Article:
Beating the Injury Bug: Dartmouth Senior Flourishes After Two Lost Seasons
Hanover — Chase Womack is a Dartmouth College football starter, but he might not be the best athlete among his family’s nine children. He’s a economics major, but he might not be the smartest in the bunch, either.
The toughest? Womack’s at least in the hunt there. The thoughtful and courteous fifth-year senior has overcome two years’ worth of injuries to again see regular time at cornerback. The long-haired big hitter is third on the squad with 23 solo tackles and forced a critical fumble that sealed a victory over Yale last month. Dartmouth, 3-3 overall and 2-2 in Ivy League play, may be underachieving as a team, but Womack is having a banner season.
“He’s a quiet leader and a physical guy and it’s been great to see his confidence continue to grow week to week, because he hasn’t played a whole lot of football,” said Big Green coach Buddy Teevens, whose team hosts Cornell (1-6, 0-4 Ivy) today at 4 p.m. “He’s really stepped up and played with more aggression, and he makes big tackles for us.”
Womack arrived from the powerful Westlake High program in Austin, Texas, a 2,600-student school that’s produced New Orleans Saints quarterback Drew Brees, Philadelphia Eagles signal-caller Nick Foles and Baltimore Ravens kicker Justin Tucker as well as several other NFL players, a couple of Olympic swimmers and Major League Baseball pitcher Huston Street.
“I had high expectations for him coming into Dartmouth, but he couldn’t develop as rapidly as he would have liked because of the injuries,” Teevens said. “But he’s a very cerebral guy, and when he was injured, he didn’t check out mentally. You bleed for a guy like that.”
Womack played on the junior varsity as a freshman, but competed in eight varsity games as a sophomore, intercepting four passes. However, a foot injury cost him all but two games of his junior season and the sight of him as a solitary figure on the Memorial Field sidelines, wearing a large, plastic boot, became commonplace.
Last year was even worse for Womack, who suffered a herniated disc in his back while weight lifting during the summer and played in only one game. Not knowing if an application to the Ivy League for a fifth year of eligibility would be approved, he tried to gut it out, but the pain became so severe that coaches pulled him from practice to save him from the agony.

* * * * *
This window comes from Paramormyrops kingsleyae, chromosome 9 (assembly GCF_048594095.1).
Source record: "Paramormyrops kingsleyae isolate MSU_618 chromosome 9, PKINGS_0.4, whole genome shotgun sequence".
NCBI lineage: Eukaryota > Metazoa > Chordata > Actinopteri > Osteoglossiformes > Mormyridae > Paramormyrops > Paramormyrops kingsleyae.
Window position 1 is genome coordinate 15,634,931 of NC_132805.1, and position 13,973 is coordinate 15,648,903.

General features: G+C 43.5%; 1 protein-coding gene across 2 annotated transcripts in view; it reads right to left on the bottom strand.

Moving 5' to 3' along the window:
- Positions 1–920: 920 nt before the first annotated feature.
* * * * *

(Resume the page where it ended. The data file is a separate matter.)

“Last year was tough, and I really felt bad for him,” said defensive back coach Sammy McCorkle. “He would almost lie to me about his (injury) so he could get on the field. But you could see him grabbing his back and hurting. For him to be able to bounce back and enjoy the game again is huge, and it’s been awesome to watch.”
Family support was a main ingredient in Womack’s perseverance, and what a family it is. Chase, 22, is a triplet, along with Sam and Josh, although he’s quick to point out that he was the first born during a Caesarian section.
“Actually, I was the smallest and they were worried about me, so that’s why they took me out ahead of the others,” he added with a smile.
Sam has earned an undergraduate degree and is pursuing an MBA at Pepperdine University, which sits on a sloping green hill just above the ocean in Malibu, Calif. Josh plays rugby at St. Edwards University back home in Austin. Both stopped playing football in high school.
Next up is 19-year-old Joy, who’s merely the first American woman to sign a contract with Moscow’s legendary Bolshoi Ballet, where she’s trained for several years. She is married to fellow dancer Nikita Ivanov-Goncharov, and Teevens once showed a video about her career during a Big Green team meeting.
“The guys thought that was badass,” Womack said with a grin. “She trains eight hours a day and she’s the best athlete in our family, without a doubt.”